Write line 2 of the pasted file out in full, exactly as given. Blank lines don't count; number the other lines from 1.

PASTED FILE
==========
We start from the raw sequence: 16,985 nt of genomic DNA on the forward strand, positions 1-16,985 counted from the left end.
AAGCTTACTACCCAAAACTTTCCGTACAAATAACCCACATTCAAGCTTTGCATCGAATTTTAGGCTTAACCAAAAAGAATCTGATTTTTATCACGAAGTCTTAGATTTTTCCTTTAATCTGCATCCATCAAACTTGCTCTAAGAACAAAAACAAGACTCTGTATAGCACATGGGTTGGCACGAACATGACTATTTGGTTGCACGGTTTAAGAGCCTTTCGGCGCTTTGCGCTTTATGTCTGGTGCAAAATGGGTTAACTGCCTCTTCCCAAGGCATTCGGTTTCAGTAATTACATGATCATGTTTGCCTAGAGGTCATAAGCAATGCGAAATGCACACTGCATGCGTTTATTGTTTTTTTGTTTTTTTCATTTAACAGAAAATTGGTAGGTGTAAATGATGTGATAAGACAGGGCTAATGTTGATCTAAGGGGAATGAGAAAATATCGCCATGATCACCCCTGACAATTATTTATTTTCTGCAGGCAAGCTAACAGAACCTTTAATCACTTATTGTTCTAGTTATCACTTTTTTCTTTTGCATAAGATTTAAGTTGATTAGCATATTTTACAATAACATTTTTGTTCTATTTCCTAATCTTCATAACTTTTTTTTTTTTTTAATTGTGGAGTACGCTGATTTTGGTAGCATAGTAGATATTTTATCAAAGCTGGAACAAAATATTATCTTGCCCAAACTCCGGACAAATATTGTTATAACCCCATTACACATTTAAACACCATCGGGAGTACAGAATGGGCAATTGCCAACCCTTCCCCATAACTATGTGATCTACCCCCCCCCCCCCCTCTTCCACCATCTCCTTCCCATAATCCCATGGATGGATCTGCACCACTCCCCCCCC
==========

AAGCTTACTACCCAAAACTTTCCGTACAAATAACCCACATTCAAGCTTTGCATCGAATTTTAGGCTTAACCAAAAAGAATCTGATTTTTATCACGAAGTCTTAGATTTTTCCTTTAATCTGCATCCATCAAACTTGCTCTAAGAACAAAAACAAGACTCTGTATAGCACATGGGTTGGCACGAACATGACTATTTGGTTGCACGGTTTAAGAGCCTTTCGGCGCTTTGCGCTTTATGTCTGGTGCAAAATGGGTTAACTGCCTCTTCCCAAGGCATTCGGTTTCAGTAATTACATGATCATGTTTGCCTAGAGGTCATAAGCAATGCGAAATGCACACTGCATGCGTTTATTGTTTTTTTGTTTTTTTCATTTAACAGAAAATTGGTAGGTGTAAATGATGTGATAAGACAGGGCTAATGTTGATCTAAGGGGAATGAGAAAATATCGCCATGATCACCCCTGACAATTATTTATTTTCTGCAGGCAAGCTAACAGAACCTTTAATCACTTATTGTTCTAGTTATCACTTTTTTCTTTTGCATAAGATTTAAGTTGATTAGCATATTTTACAATAACATTTTTGTTCTATTTCCTAATCTTCATAACTTTTTTTTTTTTTTAATTGTGGAGTACGCTGATTTTGGTAGCATAGTAGATATTTTATCAAAGCTGGAACAAAATATTATCTTGCCCAAACTCCGGACAAATATTGTTATAACCCCATTACACATTTAAACACCATCGGGAGTACAGAATGGGCAATTGCCAACCCTTCCCCATAACTATGTGATCTACCCCCCCCCCCCCCTCTTCCACCATCTCCTTCCCATAATCCCATGGATGGATCTGCACCACTCCCCCCCC